## target / current

This interpolation do not requires any timer. It is similar to a constant deceleration. The idea is to gradually reduce the difference between a target and a current value. The code is simplest:

```float target = 0;
float current = 0;
...
target = 3;
...
// (in an animation for instance)
current += (target-current) * 0.1;
```

At each loop, the 10% of the difference is added to current. To avoid an infinite process, the addition can be controlled by 2 tests, one to apply the operation, and another to stop it if the difference is too small ( 0.0000001 in this case ).

```if ( current != target ) {
current += (target-current) * 0.1;
if ( abs( target-current ) < 1e-7 ) {
current = target;
}
}
```

## speed / current

This interpolation do not requires any timer either. It is similar to an elastic out interpolation. The idea here is to modify the speed of current in order to reach a given value. Once accelerated, the current value might go too far, inverting the direction of the motion (elastic). The speed is then adapted to go in the other direction, until the requested value is reached. Code is a bit less obvious then the target / current:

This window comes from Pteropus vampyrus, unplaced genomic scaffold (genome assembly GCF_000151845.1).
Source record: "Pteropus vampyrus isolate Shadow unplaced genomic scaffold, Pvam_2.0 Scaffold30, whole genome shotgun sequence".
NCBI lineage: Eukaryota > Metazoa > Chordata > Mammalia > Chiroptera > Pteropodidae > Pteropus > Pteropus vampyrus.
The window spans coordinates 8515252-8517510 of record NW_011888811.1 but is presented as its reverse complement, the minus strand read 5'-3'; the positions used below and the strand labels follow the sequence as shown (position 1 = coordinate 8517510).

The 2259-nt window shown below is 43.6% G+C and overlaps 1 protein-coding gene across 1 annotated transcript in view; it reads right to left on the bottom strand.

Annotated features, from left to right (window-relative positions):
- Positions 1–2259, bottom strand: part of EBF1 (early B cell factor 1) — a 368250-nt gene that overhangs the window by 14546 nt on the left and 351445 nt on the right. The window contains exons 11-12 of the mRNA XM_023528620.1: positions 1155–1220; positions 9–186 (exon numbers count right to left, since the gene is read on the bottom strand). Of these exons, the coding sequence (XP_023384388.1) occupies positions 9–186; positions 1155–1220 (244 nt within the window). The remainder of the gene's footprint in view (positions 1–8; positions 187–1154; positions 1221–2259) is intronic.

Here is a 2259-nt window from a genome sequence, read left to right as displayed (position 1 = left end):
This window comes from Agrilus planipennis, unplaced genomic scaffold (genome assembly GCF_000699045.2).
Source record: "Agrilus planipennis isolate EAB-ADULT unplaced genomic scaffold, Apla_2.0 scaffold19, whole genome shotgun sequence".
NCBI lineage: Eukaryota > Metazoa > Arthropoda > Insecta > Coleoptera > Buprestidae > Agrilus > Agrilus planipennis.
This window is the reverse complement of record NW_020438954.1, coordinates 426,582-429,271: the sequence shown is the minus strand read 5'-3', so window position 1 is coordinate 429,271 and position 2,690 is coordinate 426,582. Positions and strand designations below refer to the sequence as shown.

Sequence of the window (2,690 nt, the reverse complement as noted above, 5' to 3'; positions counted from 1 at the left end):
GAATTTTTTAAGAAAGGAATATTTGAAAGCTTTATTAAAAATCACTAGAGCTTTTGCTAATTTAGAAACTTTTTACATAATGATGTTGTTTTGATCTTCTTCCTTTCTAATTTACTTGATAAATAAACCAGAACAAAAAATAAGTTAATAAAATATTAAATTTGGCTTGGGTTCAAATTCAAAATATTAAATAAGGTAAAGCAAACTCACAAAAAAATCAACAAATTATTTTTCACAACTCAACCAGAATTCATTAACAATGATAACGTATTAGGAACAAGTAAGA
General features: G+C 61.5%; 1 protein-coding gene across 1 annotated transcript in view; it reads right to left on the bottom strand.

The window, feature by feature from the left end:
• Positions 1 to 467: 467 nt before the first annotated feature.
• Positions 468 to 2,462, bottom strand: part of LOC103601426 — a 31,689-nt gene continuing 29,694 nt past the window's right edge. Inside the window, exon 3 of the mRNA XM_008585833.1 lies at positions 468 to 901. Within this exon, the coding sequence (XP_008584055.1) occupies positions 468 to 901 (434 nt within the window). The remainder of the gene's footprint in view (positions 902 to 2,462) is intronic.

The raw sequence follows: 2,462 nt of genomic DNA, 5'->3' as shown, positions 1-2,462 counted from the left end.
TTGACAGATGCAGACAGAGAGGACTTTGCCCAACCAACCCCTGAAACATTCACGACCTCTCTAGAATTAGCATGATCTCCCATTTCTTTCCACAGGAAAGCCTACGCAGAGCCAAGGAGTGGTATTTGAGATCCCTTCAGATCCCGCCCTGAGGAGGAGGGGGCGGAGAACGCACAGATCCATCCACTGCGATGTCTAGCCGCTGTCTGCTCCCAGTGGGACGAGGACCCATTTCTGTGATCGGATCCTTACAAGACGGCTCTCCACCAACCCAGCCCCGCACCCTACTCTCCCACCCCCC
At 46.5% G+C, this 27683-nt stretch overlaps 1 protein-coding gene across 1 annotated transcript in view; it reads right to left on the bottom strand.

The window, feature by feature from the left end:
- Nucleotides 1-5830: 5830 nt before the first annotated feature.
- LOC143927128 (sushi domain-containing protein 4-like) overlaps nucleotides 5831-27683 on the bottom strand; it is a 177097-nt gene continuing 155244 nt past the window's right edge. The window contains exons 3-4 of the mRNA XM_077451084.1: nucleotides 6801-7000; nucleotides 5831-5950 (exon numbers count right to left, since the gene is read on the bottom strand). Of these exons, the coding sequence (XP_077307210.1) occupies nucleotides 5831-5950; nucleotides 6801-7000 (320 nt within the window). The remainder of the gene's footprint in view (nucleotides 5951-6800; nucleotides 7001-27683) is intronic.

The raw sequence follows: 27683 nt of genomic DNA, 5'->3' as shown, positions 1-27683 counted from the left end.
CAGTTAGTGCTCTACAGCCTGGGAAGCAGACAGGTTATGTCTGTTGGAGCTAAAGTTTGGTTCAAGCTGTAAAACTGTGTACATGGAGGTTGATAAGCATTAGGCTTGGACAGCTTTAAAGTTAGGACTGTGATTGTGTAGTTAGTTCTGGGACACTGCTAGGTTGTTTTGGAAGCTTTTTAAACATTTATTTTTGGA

```float target = 0;
float speed = 0;
float current = 0;
...
target = 3;
...
// (in an animation for instance)
speed = ( (target - current) - speed_roll ) * 0.35;
current += speed_roll * 0.1;
```

At each loop, the speed is increased by 35% of the difference of the difference between target and current value and previous speed. A lower percentage of this speed (10%) is then added to current. This method might ends up with high speed. It very simple to cap it using 2 tests:

```speed = ( (target - current) - speed_roll ) * 0.35;
if (speed_roll > 1) {
speed_roll = 1;
} else if (speed_roll < -1) {
speed_roll = -1;
}
current += speed_roll * 0.1;
```

See Camera rig example in engine for an example.

## Resources

• Tween, previous study of interpolation using timers. See bitbucket for code or vimeo for a demo video.
1. Elastic out interpolation visualisation in tween.js, also called overshoot, see Realistic Bounce and Overshoot

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